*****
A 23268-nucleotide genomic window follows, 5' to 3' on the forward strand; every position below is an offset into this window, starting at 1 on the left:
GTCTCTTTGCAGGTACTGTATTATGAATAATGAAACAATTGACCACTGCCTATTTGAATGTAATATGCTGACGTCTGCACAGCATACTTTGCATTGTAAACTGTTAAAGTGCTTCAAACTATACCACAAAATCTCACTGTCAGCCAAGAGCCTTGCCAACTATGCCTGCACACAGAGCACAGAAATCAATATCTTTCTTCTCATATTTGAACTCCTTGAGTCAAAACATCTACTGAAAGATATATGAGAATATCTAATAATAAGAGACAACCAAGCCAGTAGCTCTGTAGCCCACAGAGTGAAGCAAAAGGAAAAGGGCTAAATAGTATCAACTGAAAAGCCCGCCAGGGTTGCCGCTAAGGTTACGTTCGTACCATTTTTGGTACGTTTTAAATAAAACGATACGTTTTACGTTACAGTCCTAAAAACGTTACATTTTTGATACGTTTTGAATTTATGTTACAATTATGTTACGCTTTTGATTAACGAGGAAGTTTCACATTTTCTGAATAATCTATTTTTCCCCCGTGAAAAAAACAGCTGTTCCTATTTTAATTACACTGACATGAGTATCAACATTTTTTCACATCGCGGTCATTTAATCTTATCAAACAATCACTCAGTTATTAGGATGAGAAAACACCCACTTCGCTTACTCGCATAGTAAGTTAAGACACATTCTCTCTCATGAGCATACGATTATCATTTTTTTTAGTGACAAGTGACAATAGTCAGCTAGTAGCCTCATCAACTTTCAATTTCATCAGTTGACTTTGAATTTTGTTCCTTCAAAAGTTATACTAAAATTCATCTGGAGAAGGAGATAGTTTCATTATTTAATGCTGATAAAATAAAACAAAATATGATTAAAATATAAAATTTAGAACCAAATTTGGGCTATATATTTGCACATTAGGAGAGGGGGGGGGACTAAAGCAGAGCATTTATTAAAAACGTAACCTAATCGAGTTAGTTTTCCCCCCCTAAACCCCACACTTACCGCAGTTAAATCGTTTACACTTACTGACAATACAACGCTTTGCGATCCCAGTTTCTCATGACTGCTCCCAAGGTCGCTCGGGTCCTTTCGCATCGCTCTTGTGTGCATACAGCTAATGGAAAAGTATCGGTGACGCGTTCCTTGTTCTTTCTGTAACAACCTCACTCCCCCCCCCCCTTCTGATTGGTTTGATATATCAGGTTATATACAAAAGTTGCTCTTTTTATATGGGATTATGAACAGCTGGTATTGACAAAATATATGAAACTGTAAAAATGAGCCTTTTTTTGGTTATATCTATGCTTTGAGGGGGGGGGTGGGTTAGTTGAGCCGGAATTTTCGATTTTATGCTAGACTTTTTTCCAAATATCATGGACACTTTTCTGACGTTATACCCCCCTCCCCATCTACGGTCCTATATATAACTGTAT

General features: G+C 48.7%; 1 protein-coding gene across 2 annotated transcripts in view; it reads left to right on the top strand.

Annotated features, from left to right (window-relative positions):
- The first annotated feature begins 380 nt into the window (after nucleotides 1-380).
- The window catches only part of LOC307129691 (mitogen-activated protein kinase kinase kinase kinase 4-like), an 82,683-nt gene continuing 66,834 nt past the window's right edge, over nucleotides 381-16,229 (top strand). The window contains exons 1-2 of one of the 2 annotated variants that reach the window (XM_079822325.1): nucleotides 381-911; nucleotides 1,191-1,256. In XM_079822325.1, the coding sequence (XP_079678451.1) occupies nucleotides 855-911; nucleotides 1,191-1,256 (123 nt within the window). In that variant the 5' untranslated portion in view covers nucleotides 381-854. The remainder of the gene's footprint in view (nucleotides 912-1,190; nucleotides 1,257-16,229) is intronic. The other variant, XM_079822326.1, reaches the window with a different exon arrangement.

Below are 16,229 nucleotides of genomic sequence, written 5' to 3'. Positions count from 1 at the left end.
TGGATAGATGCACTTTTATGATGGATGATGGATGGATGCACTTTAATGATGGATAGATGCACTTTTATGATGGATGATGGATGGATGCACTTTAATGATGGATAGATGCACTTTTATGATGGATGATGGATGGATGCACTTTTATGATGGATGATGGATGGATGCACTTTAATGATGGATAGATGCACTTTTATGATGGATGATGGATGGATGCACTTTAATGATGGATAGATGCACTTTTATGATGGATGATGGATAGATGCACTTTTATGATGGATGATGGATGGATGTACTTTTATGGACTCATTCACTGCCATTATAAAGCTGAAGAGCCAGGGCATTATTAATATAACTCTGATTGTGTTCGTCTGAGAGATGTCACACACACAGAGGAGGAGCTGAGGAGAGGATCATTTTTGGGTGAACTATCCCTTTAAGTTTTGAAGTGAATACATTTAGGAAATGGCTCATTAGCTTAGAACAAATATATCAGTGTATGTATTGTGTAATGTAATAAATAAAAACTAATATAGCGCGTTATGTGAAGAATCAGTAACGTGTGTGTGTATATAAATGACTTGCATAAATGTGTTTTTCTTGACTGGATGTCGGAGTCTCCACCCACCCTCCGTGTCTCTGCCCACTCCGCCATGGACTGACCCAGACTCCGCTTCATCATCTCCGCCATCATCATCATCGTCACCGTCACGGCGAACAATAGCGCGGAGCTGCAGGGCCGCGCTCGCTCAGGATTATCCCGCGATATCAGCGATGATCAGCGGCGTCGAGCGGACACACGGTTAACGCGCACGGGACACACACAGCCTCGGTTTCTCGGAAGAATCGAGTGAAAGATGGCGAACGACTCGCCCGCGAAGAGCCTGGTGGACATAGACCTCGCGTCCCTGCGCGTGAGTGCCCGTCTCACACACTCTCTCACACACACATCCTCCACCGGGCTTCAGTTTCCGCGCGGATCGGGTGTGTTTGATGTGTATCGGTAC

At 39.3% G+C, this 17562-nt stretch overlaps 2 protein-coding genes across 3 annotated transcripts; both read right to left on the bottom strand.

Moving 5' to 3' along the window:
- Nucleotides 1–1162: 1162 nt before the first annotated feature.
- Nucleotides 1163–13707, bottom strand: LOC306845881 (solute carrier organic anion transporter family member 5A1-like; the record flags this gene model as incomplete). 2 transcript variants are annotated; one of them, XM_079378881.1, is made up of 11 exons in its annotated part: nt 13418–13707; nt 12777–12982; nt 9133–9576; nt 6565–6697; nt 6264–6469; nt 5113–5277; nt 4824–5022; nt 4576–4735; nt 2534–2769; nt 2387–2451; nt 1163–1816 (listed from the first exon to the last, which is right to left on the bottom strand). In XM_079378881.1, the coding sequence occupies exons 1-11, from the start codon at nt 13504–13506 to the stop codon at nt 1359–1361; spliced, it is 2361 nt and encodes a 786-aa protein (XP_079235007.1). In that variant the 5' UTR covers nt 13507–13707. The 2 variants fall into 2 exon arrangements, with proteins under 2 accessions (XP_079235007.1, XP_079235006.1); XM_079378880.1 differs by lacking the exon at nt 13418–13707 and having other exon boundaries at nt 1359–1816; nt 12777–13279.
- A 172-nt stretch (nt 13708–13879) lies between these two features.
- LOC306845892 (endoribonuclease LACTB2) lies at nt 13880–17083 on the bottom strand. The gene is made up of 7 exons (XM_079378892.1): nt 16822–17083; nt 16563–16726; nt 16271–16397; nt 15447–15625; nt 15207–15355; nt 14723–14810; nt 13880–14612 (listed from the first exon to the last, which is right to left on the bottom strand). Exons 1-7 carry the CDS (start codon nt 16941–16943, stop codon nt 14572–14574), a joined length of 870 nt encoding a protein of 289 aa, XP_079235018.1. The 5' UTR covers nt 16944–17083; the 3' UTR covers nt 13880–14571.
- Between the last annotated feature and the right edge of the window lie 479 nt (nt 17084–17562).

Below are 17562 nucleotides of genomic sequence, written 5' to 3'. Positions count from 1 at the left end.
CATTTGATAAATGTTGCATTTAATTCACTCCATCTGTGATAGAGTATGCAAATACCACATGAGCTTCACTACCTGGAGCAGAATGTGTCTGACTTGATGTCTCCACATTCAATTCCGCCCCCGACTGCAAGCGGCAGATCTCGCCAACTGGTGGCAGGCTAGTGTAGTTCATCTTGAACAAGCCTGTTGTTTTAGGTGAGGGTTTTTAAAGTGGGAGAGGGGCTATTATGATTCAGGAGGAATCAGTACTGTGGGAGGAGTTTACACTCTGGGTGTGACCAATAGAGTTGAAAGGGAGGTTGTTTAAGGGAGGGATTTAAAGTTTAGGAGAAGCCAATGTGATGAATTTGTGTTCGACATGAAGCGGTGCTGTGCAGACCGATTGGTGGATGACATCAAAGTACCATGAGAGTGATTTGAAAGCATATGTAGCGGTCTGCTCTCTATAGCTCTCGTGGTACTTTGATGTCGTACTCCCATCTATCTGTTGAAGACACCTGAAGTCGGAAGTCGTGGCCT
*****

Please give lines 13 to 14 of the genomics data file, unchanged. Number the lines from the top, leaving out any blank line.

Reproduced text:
- A 172-nt stretch (nt 13708–13879) lies between these two features.
- LOC306845892 (endoribonuclease LACTB2) lies at nt 13880–17083 on the bottom strand. The gene is made up of 7 exons (XM_079378892.1): nt 16822–17083; nt 16563–16726; nt 16271–16397; nt 15447–15625; nt 15207–15355; nt 14723–14810; nt 13880–14612 (listed from the first exon to the last, which is right to left on the bottom strand). Exons 1-7 carry the CDS (start codon nt 16941–16943, stop codon nt 14572–14574), a joined length of 870 nt encoding a protein of 289 aa, XP_079235018.1. The 5' UTR covers nt 16944–17083; the 3' UTR covers nt 13880–14571.